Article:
Get A Life NameWee!


This chap has certainly gone too far!

Freedom of speech never means you can simply insult other people’s race and religion. Surely there is a much better way to air out dissatisfaction to the country. The fact that he posted this video while we are on the verge of celebrating our 50th year of nationhood really boils me.

Please, leave your comment on the video people if you really love our country. The bitter history of May 13 will definitely be repeated if we let things like this to go on.

Politics and Sports Do Not Mix

It seems that after every round of flop in our sporting field, an immediate wave of change is sent in the hope of rectifying the root of the problem. Foreign coaches brought in, foreign coaches kicked out. We need you back, local experts. What happened to your team idiot? You, pack your stuff, out. Back off senior players, let us give this bunch of youths a chance to shine. And so on and so forth. The latest, which perhaps is the biggest, most shocking decision ever made in a decade, is shoving off political leaders from playing their hands in the managerial matters of sporting bodies. Quite obviously the idea was formulated in the wake of yet another disappointing slump of our national football in the recently concluded Asian Cup, with such a poor display that qualified us to be labeled as the only non-competitive team in the tournament by a prominent daily newspaper in Australia. The question being, why didn’t we show those sporting team managers cum political figures the exit door long, long before, before the little bruise that we had could turn into an incurable illness?

Malaysians from every part of generation have long questioned the credibility of these parliament dwellers in getting involved in our professional sporting bodies, let alone being the most influential figure in them. Apart from the suspicious lots who argue that these leaders are merely carrying political agendas in stepping up the managerial ladder of those bodies, the others who politely accept their integrity remain doubtful over their ability to bear the huge responsibility of leading a globally-acknowledged sporting body. Blame not the doubters, as we recognize the hard work needed in running such bodies which strive to continually produce top-notch athletes.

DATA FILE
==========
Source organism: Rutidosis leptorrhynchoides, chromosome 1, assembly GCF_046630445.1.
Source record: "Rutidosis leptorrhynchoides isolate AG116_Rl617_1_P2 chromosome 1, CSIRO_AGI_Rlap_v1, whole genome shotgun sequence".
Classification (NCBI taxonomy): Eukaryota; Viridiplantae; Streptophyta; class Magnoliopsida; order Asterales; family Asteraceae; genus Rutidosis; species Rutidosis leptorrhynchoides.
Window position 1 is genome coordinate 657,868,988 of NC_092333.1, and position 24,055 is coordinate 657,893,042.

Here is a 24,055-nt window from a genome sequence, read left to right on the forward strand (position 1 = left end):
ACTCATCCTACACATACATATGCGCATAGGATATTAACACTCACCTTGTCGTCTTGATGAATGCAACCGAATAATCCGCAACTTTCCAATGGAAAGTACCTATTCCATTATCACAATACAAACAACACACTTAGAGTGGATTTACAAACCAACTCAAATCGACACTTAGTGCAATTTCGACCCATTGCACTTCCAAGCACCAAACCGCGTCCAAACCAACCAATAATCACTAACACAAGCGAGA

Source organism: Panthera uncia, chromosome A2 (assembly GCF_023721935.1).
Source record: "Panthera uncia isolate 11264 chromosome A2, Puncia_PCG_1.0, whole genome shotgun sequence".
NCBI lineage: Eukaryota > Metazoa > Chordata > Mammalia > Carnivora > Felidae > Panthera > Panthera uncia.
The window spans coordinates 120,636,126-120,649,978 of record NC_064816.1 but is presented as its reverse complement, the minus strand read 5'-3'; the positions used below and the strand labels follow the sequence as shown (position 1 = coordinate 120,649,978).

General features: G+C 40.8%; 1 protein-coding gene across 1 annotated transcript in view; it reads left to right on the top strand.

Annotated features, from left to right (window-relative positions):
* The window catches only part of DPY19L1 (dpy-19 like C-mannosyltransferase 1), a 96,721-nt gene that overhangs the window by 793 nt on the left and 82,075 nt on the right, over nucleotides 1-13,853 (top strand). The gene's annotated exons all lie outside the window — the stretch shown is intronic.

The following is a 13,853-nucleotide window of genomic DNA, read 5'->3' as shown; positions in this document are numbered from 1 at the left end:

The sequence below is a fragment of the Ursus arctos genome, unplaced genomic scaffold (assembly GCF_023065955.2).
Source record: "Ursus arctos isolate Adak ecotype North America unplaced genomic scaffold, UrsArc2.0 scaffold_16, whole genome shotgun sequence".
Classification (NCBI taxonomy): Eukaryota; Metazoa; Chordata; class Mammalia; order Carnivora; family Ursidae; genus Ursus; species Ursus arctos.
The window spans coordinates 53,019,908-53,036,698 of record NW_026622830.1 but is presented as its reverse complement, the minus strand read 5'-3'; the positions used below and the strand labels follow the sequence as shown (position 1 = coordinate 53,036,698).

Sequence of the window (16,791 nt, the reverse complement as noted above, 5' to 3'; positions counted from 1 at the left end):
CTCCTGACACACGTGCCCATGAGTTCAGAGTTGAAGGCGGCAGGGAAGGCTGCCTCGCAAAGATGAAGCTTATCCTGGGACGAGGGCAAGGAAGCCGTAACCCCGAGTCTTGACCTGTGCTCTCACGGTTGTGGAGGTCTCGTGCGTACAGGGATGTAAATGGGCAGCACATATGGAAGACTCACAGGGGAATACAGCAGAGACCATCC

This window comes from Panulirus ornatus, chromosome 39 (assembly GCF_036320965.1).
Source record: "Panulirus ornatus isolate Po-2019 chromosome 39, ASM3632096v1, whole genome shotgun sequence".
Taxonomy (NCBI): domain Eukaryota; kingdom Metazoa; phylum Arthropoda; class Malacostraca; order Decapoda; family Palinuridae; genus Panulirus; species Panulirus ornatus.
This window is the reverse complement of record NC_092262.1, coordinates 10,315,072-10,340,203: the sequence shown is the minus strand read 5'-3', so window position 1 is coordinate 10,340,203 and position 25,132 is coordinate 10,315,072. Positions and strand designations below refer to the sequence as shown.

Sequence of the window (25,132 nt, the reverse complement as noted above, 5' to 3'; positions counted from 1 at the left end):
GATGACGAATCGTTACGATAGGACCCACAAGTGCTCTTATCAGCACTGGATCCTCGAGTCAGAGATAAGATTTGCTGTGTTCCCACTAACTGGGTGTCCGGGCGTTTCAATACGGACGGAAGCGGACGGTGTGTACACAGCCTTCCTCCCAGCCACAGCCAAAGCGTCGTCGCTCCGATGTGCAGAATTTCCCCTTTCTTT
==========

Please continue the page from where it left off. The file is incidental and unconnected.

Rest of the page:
Recent headlines on this issue came as a laughing cause for me especially when you think about how easy those figures decided to pen down letters of resign upon listening to nationwide call for them to do so. From a logical point of view, I see that no one should be you willing to give off their top-notch position in those bodies if they love them so much, or if they are indeed committed in working with the sporting bodies. Because what happened is the opposite, my conclusion is pretty simple; they indeed did not enjoy being a member of such bodies let alone committing themselves in full swing, and perhaps it is not too much if I choose to concur with public view that says they indeed have unique agenda being in such position. Of course I am not aiming the whole bunch of those leaders by saying this. In every situation, I believe that there must be a good apple amongst the rotten ones. Unluckily the latter had gone overboard thus posing serious threat to the good few.

We cringed, cried in agony upon watching Hafiz Hashim fell shamefully in the hand of Lin Dan on the badminton arena. But little did we know that the Chinese fellow is a successful product of the system in China, where promising youths at the early age of eight, nine-year-old are brought into the sports school that exist in every province. I mean every province. Now, how big is China? We, on the other hand have only two nationwide. The similar case happened to Yao Ming, the first Chinese basketball player to shine in the NBA whose unusual height was traced two generations back, before he was even born. And we continue to wince when it was the football team’s turn to lose 1-5 to the mighty country. Of course the comparison I have made is unfair, but what I have in mind is that we need great people to come with this kind of idea in order to improve the quality of our sports. Like most of you, I believe that these people are definitely not politicians. Not intending to belittle them, but after all, what can you expect from a man who runs the floor of the parliament in the morning when what we are talking about is finding quality athletes? Quite simply the two cases do not run on a parallel ground.

Of course things are far from resolved even after those leaders give up their seats. The quest for success is not a short-term one; one cannot expect to shoot a bow and get immediate result. Act early, and make amend on things along the way. What we need right now is past athletes to come back and lead. In this matter, an article in TheStar last week provided ample reasons and justifications why such step is deemed instrumental if we are to look forward for a brighter future of our sports scene, one of which includes a look at the international football governing body in FIFA which is piloted by none other than the game’s legends. On the local scene, the appointment of Marina Chin as the new head of Bukit Jalil Sports School is seen as an excellent early move to realize our dream, at least for me.